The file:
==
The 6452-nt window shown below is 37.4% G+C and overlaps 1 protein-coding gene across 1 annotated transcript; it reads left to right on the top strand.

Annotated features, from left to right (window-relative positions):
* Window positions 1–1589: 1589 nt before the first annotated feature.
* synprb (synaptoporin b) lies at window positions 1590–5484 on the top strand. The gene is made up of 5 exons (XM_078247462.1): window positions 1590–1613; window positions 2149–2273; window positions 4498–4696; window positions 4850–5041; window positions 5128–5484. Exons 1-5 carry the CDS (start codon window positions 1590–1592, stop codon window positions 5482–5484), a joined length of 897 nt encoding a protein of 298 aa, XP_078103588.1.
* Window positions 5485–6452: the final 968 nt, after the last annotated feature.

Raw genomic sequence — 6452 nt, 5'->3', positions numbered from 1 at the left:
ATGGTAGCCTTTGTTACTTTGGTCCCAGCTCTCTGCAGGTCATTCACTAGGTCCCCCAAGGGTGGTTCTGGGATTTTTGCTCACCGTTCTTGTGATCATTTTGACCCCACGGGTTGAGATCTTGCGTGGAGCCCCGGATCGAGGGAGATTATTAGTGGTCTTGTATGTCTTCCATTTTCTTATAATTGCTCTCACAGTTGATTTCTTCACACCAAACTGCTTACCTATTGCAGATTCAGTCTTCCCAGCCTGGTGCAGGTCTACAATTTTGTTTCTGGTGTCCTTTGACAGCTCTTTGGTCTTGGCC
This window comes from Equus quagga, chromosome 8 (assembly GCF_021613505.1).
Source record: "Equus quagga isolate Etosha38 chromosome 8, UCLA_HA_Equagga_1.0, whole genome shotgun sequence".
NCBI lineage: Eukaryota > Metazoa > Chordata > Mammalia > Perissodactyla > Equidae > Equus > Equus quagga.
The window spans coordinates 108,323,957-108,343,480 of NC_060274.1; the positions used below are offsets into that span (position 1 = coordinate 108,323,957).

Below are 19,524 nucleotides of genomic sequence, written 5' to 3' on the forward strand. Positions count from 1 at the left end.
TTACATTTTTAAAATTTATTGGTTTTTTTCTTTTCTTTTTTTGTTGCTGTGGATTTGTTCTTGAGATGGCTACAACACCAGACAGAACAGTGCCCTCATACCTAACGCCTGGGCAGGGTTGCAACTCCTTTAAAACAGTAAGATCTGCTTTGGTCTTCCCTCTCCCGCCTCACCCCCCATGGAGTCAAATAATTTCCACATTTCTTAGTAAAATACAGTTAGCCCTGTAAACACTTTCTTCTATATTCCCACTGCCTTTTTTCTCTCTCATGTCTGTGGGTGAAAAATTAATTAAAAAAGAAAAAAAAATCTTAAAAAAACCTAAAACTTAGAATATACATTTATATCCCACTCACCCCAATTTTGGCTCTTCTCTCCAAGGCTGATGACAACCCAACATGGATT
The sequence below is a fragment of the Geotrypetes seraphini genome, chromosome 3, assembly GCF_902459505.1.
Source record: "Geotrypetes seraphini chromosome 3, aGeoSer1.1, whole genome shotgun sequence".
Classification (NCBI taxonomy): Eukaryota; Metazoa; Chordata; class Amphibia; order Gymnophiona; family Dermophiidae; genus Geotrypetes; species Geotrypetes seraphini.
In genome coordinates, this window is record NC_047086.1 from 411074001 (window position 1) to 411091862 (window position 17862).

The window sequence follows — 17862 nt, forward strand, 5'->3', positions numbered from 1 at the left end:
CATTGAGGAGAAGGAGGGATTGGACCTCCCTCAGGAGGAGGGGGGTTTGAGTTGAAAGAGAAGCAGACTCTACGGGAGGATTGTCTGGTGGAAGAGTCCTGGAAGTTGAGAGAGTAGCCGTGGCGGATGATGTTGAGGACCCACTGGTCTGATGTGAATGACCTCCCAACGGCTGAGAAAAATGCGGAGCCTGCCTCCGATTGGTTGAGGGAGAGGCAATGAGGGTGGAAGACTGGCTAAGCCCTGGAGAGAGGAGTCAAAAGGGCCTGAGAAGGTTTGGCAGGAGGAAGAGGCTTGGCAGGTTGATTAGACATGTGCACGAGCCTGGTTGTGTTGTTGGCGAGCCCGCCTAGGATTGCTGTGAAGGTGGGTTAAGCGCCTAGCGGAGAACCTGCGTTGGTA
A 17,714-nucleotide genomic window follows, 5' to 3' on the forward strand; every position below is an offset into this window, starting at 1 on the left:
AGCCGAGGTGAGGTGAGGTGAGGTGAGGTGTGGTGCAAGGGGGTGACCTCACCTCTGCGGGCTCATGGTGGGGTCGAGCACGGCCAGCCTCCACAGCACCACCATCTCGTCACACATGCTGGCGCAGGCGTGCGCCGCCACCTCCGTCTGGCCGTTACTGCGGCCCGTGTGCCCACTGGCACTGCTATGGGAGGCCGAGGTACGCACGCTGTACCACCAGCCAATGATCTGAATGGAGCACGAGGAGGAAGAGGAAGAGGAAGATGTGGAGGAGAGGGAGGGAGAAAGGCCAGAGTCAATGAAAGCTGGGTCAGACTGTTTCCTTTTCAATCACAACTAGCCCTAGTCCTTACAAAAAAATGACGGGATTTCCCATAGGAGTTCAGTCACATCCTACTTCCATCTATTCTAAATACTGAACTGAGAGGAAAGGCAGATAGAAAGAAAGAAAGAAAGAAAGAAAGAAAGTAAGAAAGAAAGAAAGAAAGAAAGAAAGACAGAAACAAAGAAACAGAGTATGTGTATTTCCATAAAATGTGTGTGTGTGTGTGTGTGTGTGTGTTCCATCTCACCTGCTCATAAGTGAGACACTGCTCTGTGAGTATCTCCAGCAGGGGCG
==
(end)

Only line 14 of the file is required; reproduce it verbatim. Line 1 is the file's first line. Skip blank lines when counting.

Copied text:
The sequence below is a fragment of the Geotrypetes seraphini genome, chromosome 3, assembly GCF_902459505.1.